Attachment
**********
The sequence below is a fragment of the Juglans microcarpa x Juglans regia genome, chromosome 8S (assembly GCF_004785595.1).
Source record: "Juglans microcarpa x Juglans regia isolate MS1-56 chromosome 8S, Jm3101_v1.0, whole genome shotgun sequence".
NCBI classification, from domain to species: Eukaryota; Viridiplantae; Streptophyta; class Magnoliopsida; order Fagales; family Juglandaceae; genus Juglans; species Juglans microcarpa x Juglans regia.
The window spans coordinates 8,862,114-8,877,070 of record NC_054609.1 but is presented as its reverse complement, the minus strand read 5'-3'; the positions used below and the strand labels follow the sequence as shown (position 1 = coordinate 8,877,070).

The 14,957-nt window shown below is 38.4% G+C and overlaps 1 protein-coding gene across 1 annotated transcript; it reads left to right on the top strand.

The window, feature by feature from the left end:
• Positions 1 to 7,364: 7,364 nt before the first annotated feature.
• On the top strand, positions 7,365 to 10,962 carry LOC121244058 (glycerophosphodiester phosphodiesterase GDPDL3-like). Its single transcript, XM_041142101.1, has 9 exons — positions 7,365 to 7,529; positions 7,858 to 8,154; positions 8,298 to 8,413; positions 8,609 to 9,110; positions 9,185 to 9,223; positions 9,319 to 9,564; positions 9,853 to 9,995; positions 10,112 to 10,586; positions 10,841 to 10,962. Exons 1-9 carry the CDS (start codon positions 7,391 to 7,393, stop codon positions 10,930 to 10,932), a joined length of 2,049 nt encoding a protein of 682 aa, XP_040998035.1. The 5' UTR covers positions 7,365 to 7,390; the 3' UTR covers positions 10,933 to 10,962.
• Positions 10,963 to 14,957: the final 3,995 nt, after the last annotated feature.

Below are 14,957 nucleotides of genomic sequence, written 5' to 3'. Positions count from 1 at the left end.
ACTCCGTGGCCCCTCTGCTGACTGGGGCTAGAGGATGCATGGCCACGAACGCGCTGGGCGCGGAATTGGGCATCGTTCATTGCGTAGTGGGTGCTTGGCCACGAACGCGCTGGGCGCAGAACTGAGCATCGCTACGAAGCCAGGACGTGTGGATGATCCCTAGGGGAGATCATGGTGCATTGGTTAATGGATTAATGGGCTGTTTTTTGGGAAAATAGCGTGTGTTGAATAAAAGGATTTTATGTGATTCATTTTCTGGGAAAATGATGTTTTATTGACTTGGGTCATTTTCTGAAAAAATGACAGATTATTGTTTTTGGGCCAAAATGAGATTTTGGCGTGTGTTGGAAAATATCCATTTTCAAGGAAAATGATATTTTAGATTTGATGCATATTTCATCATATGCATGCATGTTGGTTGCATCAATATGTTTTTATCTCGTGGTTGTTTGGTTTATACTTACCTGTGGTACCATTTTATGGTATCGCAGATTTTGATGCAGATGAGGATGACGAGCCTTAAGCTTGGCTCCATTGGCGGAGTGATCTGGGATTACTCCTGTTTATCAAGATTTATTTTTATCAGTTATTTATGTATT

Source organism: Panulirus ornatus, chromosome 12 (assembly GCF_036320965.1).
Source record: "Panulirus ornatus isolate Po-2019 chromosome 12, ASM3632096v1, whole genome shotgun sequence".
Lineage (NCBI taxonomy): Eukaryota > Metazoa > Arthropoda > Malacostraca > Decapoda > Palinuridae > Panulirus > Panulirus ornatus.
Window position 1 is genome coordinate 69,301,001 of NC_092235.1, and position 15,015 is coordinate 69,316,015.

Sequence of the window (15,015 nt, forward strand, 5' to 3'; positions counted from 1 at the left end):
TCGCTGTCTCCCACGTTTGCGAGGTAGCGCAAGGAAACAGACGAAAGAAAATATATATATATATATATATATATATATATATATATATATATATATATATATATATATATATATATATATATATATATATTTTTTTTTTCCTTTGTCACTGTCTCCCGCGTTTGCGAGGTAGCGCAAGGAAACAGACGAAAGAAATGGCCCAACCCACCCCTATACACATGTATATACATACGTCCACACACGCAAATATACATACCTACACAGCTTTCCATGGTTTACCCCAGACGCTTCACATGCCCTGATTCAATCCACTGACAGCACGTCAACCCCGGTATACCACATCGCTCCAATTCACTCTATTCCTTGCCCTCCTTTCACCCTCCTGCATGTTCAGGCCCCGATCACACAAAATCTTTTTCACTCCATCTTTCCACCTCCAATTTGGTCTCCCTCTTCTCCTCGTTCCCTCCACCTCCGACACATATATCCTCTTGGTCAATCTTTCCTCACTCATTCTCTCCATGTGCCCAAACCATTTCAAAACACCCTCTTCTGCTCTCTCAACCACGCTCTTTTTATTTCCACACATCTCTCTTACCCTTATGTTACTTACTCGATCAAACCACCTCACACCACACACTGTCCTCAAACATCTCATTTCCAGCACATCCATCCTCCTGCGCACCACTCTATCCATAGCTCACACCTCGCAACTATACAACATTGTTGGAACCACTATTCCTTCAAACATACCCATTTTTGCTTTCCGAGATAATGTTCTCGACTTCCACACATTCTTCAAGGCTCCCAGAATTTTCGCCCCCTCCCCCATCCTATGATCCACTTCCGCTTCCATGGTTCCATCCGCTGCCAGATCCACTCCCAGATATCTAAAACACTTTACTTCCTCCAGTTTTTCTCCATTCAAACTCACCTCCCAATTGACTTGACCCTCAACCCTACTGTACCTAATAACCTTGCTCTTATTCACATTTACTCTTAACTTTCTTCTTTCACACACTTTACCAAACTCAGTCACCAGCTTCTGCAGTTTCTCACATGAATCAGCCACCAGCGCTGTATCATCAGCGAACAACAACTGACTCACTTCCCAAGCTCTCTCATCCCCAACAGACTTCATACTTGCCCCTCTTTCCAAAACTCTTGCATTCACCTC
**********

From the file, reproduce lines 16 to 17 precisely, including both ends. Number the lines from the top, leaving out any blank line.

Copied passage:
Sequence of the window (15,015 nt, forward strand, 5' to 3'; positions counted from 1 at the left end):
TCGCTGTCTCCCACGTTTGCGAGGTAGCGCAAGGAAACAGACGAAAGAAAATATATATATATATATATATATATATATATATATATATATATATATATATATATATATATATATATATATATATATATATTTTTTTTTTCCTTTGTCACTGTCTCCCGCGTTTGCGAGGTAGCGCAAGGAAACAGACGAAAGAAATGGCCCAACCCACCCCTATACACATGTATATACATACGTCCACACACGCAAATATACATACCTACACAGCTTTCCATGGTTTACCCCAGACGCTTCACATGCCCTGATTCAATCCACTGACAGCACGTCAACCCCGGTATACCACATCGCTCCAATTCACTCTATTCCTTGCCCTCCTTTCACCCTCCTGCATGTTCAGGCCCCGATCACACAAAATCTTTTTCACTCCATCTTTCCACCTCCAATTTGGTCTCCCTCTTCTCCTCGTTCCCTCCACCTCCGACACATATATCCTCTTGGTCAATCTTTCCTCACTCATTCTCTCCATGTGCCCAAACCATTTCAAAACACCCTCTTCTGCTCTCTCAACCACGCTCTTTTTATTTCCACACATCTCTCTTACCCTTATGTTACTTACTCGATCAAACCACCTCACACCACACACTGTCCTCAAACATCTCATTTCCAGCACATCCATCCTCCTGCGCACCACTCTATCCATAGCTCACACCTCGCAACTATACAACATTGTTGGAACCACTATTCCTTCAAACATACCCATTTTTGCTTTCCGAGATAATGTTCTCGACTTCCACACATTCTTCAAGGCTCCCAGAATTTTCGCCCCCTCCCCCATCCTATGATCCACTTCCGCTTCCATGGTTCCATCCGCTGCCAGATCCACTCCCAGATATCTAAAACACTTTACTTCCTCCAGTTTTTCTCCATTCAAACTCACCTCCCAATTGACTTGACCCTCAACCCTACTGTACCTAATAACCTTGCTCTTATTCACATTTACTCTTAACTTTCTTCTTTCACACACTTTACCAAACTCAGTCACCAGCTTCTGCAGTTTCTCACATGAATCAGCCACCAGCGCTGTATCATCAGCGAACAACAACTGACTCACTTCCCAAGCTCTCTCATCCCCAACAGACTTCATACTTGCCCCTCTTTCCAAAACTCTTGCATTCACCTC